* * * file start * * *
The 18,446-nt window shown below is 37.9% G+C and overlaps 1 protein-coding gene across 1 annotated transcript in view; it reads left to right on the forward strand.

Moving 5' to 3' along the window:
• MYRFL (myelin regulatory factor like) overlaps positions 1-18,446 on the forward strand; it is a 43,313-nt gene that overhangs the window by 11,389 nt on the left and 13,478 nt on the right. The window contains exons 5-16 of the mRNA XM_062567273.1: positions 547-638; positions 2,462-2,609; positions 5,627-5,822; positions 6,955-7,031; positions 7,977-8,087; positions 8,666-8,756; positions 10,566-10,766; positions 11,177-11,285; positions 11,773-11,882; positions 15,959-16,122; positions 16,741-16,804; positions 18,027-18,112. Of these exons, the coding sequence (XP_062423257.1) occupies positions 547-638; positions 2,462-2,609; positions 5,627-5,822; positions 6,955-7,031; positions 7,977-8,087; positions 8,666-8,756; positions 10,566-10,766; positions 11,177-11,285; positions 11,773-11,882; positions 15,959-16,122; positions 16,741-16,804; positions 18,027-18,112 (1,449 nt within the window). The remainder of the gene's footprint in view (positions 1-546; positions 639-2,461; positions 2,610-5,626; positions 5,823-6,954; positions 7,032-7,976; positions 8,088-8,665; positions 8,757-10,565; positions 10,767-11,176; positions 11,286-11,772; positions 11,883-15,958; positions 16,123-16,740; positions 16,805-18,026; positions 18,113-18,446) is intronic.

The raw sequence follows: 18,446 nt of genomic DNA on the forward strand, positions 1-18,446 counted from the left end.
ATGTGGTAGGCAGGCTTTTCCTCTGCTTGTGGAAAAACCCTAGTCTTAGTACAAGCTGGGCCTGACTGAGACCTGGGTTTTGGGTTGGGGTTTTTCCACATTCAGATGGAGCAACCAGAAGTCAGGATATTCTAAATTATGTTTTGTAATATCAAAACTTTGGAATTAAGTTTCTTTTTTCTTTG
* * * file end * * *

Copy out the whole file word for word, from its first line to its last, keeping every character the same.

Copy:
The 18,446-nt window shown below is 37.9% G+C and overlaps 1 protein-coding gene across 1 annotated transcript in view; it reads left to right on the forward strand.

Moving 5' to 3' along the window:
• MYRFL (myelin regulatory factor like) overlaps positions 1-18,446 on the forward strand; it is a 43,313-nt gene that overhangs the window by 11,389 nt on the left and 13,478 nt on the right. The window contains exons 5-16 of the mRNA XM_062567273.1: positions 547-638; positions 2,462-2,609; positions 5,627-5,822; positions 6,955-7,031; positions 7,977-8,087; positions 8,666-8,756; positions 10,566-10,766; positions 11,177-11,285; positions 11,773-11,882; positions 15,959-16,122; positions 16,741-16,804; positions 18,027-18,112. Of these exons, the coding sequence (XP_062423257.1) occupies positions 547-638; positions 2,462-2,609; positions 5,627-5,822; positions 6,955-7,031; positions 7,977-8,087; positions 8,666-8,756; positions 10,566-10,766; positions 11,177-11,285; positions 11,773-11,882; positions 15,959-16,122; positions 16,741-16,804; positions 18,027-18,112 (1,449 nt within the window). The remainder of the gene's footprint in view (positions 1-546; positions 639-2,461; positions 2,610-5,626; positions 5,823-6,954; positions 7,032-7,976; positions 8,088-8,665; positions 8,757-10,565; positions 10,767-11,176; positions 11,286-11,772; positions 11,883-15,958; positions 16,123-16,740; positions 16,805-18,026; positions 18,113-18,446) is intronic.

The raw sequence follows: 18,446 nt of genomic DNA on the forward strand, positions 1-18,446 counted from the left end.
ATGTGGTAGGCAGGCTTTTCCTCTGCTTGTGGAAAAACCCTAGTCTTAGTACAAGCTGGGCCTGACTGAGACCTGGGTTTTGGGTTGGGGTTTTTCCACATTCAGATGGAGCAACCAGAAGTCAGGATATTCTAAATTATGTTTTGTAATATCAAAACTTTGGAATTAAGTTTCTTTTTTCTTTG